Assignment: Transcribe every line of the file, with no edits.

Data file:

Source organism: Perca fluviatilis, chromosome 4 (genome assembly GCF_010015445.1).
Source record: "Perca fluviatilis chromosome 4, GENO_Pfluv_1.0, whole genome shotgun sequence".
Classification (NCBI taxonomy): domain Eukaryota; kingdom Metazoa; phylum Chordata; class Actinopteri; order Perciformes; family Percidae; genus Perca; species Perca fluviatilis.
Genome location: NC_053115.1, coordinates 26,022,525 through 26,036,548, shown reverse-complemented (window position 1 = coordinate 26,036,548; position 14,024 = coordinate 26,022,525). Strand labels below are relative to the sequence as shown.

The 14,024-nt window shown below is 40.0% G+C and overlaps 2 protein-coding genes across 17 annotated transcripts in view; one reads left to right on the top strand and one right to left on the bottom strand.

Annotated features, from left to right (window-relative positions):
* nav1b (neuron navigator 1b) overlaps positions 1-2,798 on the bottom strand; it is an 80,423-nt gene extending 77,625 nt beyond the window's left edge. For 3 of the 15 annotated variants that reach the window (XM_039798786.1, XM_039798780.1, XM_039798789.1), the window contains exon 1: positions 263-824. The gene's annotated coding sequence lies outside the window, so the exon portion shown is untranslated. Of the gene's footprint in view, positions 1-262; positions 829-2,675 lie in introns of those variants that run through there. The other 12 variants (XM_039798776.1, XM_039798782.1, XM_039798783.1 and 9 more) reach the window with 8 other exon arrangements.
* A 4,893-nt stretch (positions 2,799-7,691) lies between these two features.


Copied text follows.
Source organism: Perca fluviatilis, chromosome 4 (genome assembly GCF_010015445.1).
Source record: "Perca fluviatilis chromosome 4, GENO_Pfluv_1.0, whole genome shotgun sequence".
Classification (NCBI taxonomy): domain Eukaryota; kingdom Metazoa; phylum Chordata; class Actinopteri; order Perciformes; family Percidae; genus Perca; species Perca fluviatilis.
Genome location: NC_053115.1, coordinates 26,022,525 through 26,036,548, shown reverse-complemented (window position 1 = coordinate 26,036,548; position 14,024 = coordinate 26,022,525). Strand labels below are relative to the sequence as shown.

The 14,024-nt window shown below is 40.0% G+C and overlaps 2 protein-coding genes across 17 annotated transcripts in view; one reads left to right on the top strand and one right to left on the bottom strand.

Annotated features, from left to right (window-relative positions):
* nav1b (neuron navigator 1b) overlaps positions 1-2,798 on the bottom strand; it is an 80,423-nt gene extending 77,625 nt beyond the window's left edge. For 3 of the 15 annotated variants that reach the window (XM_039798786.1, XM_039798780.1, XM_039798789.1), the window contains exon 1: positions 263-824. The gene's annotated coding sequence lies outside the window, so the exon portion shown is untranslated. Of the gene's footprint in view, positions 1-262; positions 829-2,675 lie in introns of those variants that run through there. The other 12 variants (XM_039798776.1, XM_039798782.1, XM_039798783.1 and 9 more) reach the window with 8 other exon arrangements.
* A 4,893-nt stretch (positions 2,799-7,691) lies between these two features.